Adam Schefter on D&C: Pass rushers ‘difficult to find’
|10.01.10 at 10:39 am ET|
ESPN’s Adam Schefter joined the Dennis & Callahan show Friday morning for his weekly visit. With the Jets’ acquisition of former Ravens defensive end Trevor Pryce, the hosts wondered if there was any defensive help, particularly pass rushers, available on the market for the needy Patriots. Schefter said the outlook is grim.
“Pass rushers are difficult to find,” he said. “If there were a pass rusher out there, teams would be in pursuit of him. Pass rushers are very difficult to come by, and New England and other teams spent their entire offseason looking for pass rushers and struggled to find them.
“I think that this is a case, if you’re the New England Patriots, you have to make due with what you have right now,” Schefter added, before shining some positive light with an eye to the future. “Know that in the upcoming draft, you’re going to have four picks in the top two rounds and a chance to land some pass rushers.”
For more of Schefter’s thoughts on ways the Patriots could potentially improve their defense in-season, as well as his thoughts on Pryce, Donovan McNabb‘s return to Philadelphia, Ben Roethlisberger‘s status with the Steelers and more, see the highlights below or visit the Dennis & Callahan audio on demand page.
On Aaron Schobel, a pass rusher who used to terrorize the Patriots:
I know Aaron Schobel retired, and the Texans had him in for a workout on Monday. But I’m told he looked terrible, just terrible, out of shape and just not ready to play. Aaron Schobel is somebody that can rush the passer, but it doesn’t sound like his mind or his body are there right now to go play, and I don’t know if he’d want to necessarily to leave the Texas area to go play in New England at this point in time.
Are there other defensive players we are missing, whether it’s a pass rusher or not, as the Patriots could use a lot of defensive help?
Here’s what you have to factor in also. We’re going into the fourth week of the season. In another two weeks, the trade deadline is October 19th, some teams may lose, and a team like hypothetically Carolina could be 0-5. They may be willing to trade somebody who rushes the passer for a decent draft pick at that point in time. Look at teams at the bottom, see if there’s anybody you want. Then, see if they’d be willing to part with them at that point in time.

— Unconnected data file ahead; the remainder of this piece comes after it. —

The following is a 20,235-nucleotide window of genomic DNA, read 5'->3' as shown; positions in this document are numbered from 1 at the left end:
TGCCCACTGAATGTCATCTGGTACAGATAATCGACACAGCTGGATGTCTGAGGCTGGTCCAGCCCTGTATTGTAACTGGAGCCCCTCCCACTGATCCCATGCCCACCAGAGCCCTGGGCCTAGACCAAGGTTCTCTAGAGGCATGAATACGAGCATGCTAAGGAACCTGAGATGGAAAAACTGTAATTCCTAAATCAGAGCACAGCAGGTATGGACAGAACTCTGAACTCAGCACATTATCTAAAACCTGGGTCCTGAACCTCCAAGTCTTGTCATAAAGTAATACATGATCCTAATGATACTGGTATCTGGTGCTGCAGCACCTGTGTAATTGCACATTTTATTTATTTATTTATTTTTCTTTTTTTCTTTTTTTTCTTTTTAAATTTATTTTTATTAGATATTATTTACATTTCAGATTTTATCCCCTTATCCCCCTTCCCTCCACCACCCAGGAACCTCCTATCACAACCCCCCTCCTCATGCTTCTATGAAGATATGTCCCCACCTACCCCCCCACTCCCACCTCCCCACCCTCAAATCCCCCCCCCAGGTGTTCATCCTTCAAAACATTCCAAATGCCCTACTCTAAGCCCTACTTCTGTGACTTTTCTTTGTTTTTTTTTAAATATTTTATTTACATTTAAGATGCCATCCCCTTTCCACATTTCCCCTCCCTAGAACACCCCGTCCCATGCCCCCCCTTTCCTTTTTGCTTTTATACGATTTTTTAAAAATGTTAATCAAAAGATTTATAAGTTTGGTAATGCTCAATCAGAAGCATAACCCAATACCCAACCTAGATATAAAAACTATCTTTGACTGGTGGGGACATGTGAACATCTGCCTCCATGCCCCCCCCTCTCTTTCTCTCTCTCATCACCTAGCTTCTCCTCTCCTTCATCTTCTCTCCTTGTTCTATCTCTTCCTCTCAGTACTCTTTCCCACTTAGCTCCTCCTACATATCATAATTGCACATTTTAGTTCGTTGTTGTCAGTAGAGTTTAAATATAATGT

Explain the Trevor Pryce situation like we’re 5-year-olds:
Well, basically, Baltimore assumed he would just re-sign with them. The more I look into the situation, the more I felt, “Boy, I think that was a little naive,” because basically they cut his salary in the offseason by $2 1/2 million, and I think that anybody that has their salary cut by any employer has a little thing inside them.
So, they cut his salary, then they cut him, which, he has his salary guaranteed, but they give him a window to go out and talk to Rex Ryan which he vowed if he ever had the chance to play for, he would. The Jets need pass rushers from the inside part of the defensive line, they call Trevor, and boom, the deal got done. Trevor drove up from Baltimore to New York, and that’s what happened. This was not a case of, OK, New England or Philadelphia or Washington is interested in Trevor Pryce, he’s going there. He wanted to go play for Rex Ryan.
So, the Patriots had no shot?
I don’t view it as them being actively involved or them having a chance. And, Trevor’s also got a music business, I’ve known him since the mid-199os in Denver. He’s got a thriving music business, and I think that he wanted to expose himself to New York and be around the New York area for his outside business interests, knowing he’s at the tail end of his football career.
So, given the way the Ravens have handled this, they must not have thought much of him as a player anymore?
I disagree. They certainly had an opinion of him that was not what it was when they signed him as a free agent. But they still thought he could play. The plan was to bring him back. The quote from John Harbaugh I believe was, “He’ll be back with us next week.” Which was about as real as Andy Reid saying that “Kevin Kolb is our quarterback,” and then going to Michael Vick.
What is your take on how those lovable Philadelphia fans will treat Donovan McNabb.
I think that they have to cheer him. I think anything otherwise would be [classless]. The guy gave them 11 great years, took them to five NFC championship games. They didn’t win a Super Bowl together, but that franchise and that city are considerably better for Donovan McNabb having played there, and having worked there and having lived there.